“Ella knows that we would never risk Kate,” Chris said. “So we’d find a way to sneak in. I’m sure she’s done something to expect that.”
“So risking the fair Miss Stokes is the answer?” Ezra asked, a confused frown puckering his forehead.
“She’s at risk regardless,” Chris pointed out. “So we do the unexpected.” He pulled out his gun, grinning grimly at them. “Let’s ride.”
They rode in, guns blazing, doing their best to keep an eye out for Kate. They pulled up quickly, eight hell-raisers whose horses reared up as they pulled them to a stop. All the men stared at the sight they were met with. There stood Ella, dragging Kate in front of her. The other woman was tethered, a blade pressed to her throat. She had blood on her face and she was covered in dirt, a bruise forming near her temple.
“Come closer and I will kill her,” Ella said. Her gaze shifted to Chris. “My love.”
Chris’ lips turned up in a sneer. “I am no love to you,” he growled. “Let her go, Ella.”
“She’s standing in my way,” Ella said. “They all are! They are standing in *our* way!”
“Our way of what?” Chris demanded. “Of being together? You had my wife killed! How could--.”
“She did it,” Kate said, cutting off Chris. “She killed her.”
“What?” Buck asked when Chris stared at Kate silently.
“She killed Sarah,” Kate said. A gurgle sound slipped from her lips as Ella pressed the knife closer to her throat.
“She’s lying,” Ella said.
“Ma was shot,” Adam said. “I heard the shot go off.”
“You remember...” Kate whispered.
“Who the hell is this? Who the he...” Ella demanded before trailing off. As she studied Adam, everything that the others saw was apparent. She screamed and grew tense and agitated behind Kate. “You’re dead!”
“Sorry to disappoint you,” Adam sneered.
“Someone might have shot at her or the little boy they thought was you,” Kate said. “But Ella killed Sarah. She slit her throat. She told me she did.”
“She’s lying!” Ella screamed. “You lying whore!” She grabbed for Kate’s hair, yanking her head back.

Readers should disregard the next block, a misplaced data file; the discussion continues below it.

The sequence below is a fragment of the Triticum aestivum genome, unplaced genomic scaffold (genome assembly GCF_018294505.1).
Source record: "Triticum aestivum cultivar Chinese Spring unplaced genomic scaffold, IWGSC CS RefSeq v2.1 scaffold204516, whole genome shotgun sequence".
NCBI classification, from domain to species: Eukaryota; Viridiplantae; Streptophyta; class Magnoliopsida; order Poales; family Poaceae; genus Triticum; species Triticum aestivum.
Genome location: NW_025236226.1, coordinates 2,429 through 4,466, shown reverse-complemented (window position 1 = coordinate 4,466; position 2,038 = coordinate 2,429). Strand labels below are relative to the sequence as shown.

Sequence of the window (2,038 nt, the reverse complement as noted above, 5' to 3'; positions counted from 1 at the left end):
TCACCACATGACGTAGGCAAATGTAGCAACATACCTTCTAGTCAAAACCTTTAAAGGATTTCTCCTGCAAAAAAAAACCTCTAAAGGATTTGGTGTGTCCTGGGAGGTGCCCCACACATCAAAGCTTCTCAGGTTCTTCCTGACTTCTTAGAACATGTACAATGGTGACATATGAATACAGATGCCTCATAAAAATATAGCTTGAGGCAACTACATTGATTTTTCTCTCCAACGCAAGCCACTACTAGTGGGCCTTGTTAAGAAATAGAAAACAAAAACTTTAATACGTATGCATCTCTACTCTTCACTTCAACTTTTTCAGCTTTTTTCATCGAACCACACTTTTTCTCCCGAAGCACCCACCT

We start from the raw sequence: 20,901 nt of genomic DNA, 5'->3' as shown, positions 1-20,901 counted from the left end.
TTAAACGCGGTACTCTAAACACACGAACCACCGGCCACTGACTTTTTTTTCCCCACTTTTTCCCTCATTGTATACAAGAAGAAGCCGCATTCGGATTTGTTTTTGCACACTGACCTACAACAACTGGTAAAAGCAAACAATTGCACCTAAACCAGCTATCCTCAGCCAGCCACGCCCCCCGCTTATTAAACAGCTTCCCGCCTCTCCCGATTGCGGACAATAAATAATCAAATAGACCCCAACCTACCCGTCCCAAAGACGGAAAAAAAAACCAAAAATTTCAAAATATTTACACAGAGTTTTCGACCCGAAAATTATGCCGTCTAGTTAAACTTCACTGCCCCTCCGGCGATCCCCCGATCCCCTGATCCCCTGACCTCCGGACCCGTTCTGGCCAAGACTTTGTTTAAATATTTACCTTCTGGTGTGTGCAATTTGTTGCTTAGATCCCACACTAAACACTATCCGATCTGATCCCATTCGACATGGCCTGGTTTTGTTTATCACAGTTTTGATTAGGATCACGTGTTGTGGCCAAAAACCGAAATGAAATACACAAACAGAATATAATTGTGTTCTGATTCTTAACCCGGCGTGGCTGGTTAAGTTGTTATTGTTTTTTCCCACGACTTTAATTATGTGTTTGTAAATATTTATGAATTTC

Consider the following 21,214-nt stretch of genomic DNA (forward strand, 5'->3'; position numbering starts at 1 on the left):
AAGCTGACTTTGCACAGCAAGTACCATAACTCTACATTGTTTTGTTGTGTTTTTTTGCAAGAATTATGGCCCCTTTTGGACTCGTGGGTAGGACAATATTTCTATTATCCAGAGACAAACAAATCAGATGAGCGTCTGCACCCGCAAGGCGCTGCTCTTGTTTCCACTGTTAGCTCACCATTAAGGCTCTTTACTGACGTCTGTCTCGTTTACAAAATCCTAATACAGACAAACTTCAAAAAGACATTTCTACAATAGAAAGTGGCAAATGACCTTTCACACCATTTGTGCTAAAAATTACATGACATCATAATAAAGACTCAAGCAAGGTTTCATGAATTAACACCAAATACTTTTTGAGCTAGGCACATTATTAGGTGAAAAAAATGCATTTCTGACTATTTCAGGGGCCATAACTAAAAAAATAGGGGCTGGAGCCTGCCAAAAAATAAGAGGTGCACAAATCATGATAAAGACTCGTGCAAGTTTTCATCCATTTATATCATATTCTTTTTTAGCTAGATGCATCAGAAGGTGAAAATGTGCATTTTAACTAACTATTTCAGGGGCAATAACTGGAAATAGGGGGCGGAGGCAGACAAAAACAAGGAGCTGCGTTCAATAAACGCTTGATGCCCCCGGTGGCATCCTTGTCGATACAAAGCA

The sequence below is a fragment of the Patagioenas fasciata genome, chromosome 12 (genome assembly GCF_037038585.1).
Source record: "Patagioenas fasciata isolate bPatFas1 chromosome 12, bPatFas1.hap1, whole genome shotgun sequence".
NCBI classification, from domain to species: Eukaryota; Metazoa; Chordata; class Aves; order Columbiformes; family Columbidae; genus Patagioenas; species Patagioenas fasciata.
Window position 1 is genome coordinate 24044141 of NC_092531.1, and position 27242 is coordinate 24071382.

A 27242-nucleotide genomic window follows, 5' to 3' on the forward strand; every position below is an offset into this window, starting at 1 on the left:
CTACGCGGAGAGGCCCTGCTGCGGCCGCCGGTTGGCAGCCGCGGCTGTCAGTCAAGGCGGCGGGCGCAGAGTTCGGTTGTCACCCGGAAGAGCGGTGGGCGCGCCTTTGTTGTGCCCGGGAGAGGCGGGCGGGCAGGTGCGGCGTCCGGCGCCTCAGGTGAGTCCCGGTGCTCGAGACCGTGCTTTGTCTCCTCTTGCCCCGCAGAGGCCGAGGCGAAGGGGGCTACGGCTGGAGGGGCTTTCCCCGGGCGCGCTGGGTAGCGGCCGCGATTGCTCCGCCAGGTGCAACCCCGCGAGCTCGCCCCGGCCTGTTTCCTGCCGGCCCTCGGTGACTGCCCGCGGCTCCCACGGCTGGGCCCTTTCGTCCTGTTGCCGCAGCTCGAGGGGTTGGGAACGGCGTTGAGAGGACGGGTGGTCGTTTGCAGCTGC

“If you kill her, I will kill you,” Chris said, his voice hard and cold. “If you think I’ll let you kill someone else I care about, you better think again.”
“She’s just a whore, Chris,” Ella said. “How could you love a whore? How could you have loved two of them?”
“Sarah was my angel,” Chris said plainly. “She was heaven sent to lead me out of the dark path you started leading me down. You were poison to me, Ella. She was the healing balm I needed to get rid of that poison. And she gave me Adam. You took them both from me. Kate may be no saint, but she’s not a whore either.”
“You rolled around with her like she was one, I saw you!” Kate paled at the idea that this woman had watched her and Chris together.
“What Kate and I did privately is none of your concern,” Chris said harshly. “Even if Kate and I hadn’t been together and I took up with some working girl who’s name I didn’t know, I’d rather be with her than with you. I despise you, Ella Gaines. You stole my world from me and thought I’d just accept it.”
“No,” Ella said. “No, you love me. You always have. You just needed the obstacles gone to realize it.”
“I may have thought I loved you at one time, but you weren’t good for me. And even if I thought of giving us a second chance years ago, that was destroyed when I found out you were the reason my life was ripped in two!” Chris’ anger had snapped, screaming at Ella.
“No!” Ella yelled. “You love me. You love--.”
Kate could feel Ella’s fingers loosening in her hair was she raged at Chris, but the blade was cutting closer to her throat as well. Throwing caution to the wind, Kate leaned forward, pressing the blade even more into her throat before quickly slamming her head backwards. She felt her skull connect with Ella’s face and heard a sickening crunch just as she threw herself to the side as she felt her hair released as the other woman screamed.
Two gunshots broke whatever silence surrounded them, then a gurgling sound before two thuds came as two bodies hit the wooden porch. Kate didn’t dare open her eyes, pain assaulting her again as she had felt shift in her shoulder when she fell, her hands still tethered behind her. She couldn’t tell if it was blood or sweat sliding down her neck until she felt the sting of sweat in the slice at her throat.
“Kate!” She finally managed to open her eyes, staring up into two pairs of concerned green eyes as Chris and Adam knelt over her. Adam shifted and moved behind her, beginning to work at the ropes around her wrist as Chris helped her sit up. She cried out softly when he came into contact with her injured shoulder.